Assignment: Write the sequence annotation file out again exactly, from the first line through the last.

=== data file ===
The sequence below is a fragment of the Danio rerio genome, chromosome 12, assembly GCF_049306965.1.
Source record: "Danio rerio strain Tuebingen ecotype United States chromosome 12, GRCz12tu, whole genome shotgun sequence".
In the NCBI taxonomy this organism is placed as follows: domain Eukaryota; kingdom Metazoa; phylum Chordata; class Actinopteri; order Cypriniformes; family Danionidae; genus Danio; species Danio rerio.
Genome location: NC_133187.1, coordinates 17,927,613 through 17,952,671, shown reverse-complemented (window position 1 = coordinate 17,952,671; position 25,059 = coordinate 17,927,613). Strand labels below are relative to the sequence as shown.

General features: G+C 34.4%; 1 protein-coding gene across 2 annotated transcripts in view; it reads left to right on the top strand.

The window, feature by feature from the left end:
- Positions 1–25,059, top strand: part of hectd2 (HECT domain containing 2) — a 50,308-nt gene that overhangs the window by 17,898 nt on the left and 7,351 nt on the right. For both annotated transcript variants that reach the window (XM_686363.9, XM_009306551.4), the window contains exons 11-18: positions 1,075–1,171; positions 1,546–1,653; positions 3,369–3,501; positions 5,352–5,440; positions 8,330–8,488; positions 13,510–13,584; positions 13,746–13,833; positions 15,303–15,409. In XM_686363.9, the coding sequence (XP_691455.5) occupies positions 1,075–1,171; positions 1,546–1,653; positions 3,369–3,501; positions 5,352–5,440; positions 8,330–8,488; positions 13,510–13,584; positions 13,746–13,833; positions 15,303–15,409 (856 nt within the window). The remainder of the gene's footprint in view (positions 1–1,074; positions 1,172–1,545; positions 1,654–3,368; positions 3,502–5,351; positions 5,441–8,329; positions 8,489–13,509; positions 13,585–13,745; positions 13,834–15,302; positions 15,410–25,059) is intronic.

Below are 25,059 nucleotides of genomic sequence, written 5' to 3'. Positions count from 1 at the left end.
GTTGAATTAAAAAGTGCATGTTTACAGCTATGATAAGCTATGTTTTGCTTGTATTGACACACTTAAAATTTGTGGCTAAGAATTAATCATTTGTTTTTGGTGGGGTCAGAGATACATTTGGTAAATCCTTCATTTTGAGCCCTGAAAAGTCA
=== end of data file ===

The sequence below is a fragment of the Danio rerio genome, chromosome 12, assembly GCF_049306965.1.
Source record: "Danio rerio strain Tuebingen ecotype United States chromosome 12, GRCz12tu, whole genome shotgun sequence".
In the NCBI taxonomy this organism is placed as follows: domain Eukaryota; kingdom Metazoa; phylum Chordata; class Actinopteri; order Cypriniformes; family Danionidae; genus Danio; species Danio rerio.
Genome location: NC_133187.1, coordinates 17,927,613 through 17,952,671, shown reverse-complemented (window position 1 = coordinate 17,952,671; position 25,059 = coordinate 17,927,613). Strand labels below are relative to the sequence as shown.

General features: G+C 34.4%; 1 protein-coding gene across 2 annotated transcripts in view; it reads left to right on the top strand.

The window, feature by feature from the left end:
- Positions 1–25,059, top strand: part of hectd2 (HECT domain containing 2) — a 50,308-nt gene that overhangs the window by 17,898 nt on the left and 7,351 nt on the right. For both annotated transcript variants that reach the window (XM_686363.9, XM_009306551.4), the window contains exons 11-18: positions 1,075–1,171; positions 1,546–1,653; positions 3,369–3,501; positions 5,352–5,440; positions 8,330–8,488; positions 13,510–13,584; positions 13,746–13,833; positions 15,303–15,409. In XM_686363.9, the coding sequence (XP_691455.5) occupies positions 1,075–1,171; positions 1,546–1,653; positions 3,369–3,501; positions 5,352–5,440; positions 8,330–8,488; positions 13,510–13,584; positions 13,746–13,833; positions 15,303–15,409 (856 nt within the window). The remainder of the gene's footprint in view (positions 1–1,074; positions 1,172–1,545; positions 1,654–3,368; positions 3,502–5,351; positions 5,441–8,329; positions 8,489–13,509; positions 13,585–13,745; positions 13,834–15,302; positions 15,410–25,059) is intronic.

Below are 25,059 nucleotides of genomic sequence, written 5' to 3'. Positions count from 1 at the left end.
GTTGAATTAAAAAGTGCATGTTTACAGCTATGATAAGCTATGTTTTGCTTGTATTGACACACTTAAAATTTGTGGCTAAGAATTAATCATTTGTTTTTGGTGGGGTCAGAGATACATTTGGTAAATCCTTCATTTTGAGCCCTGAAAAGTCA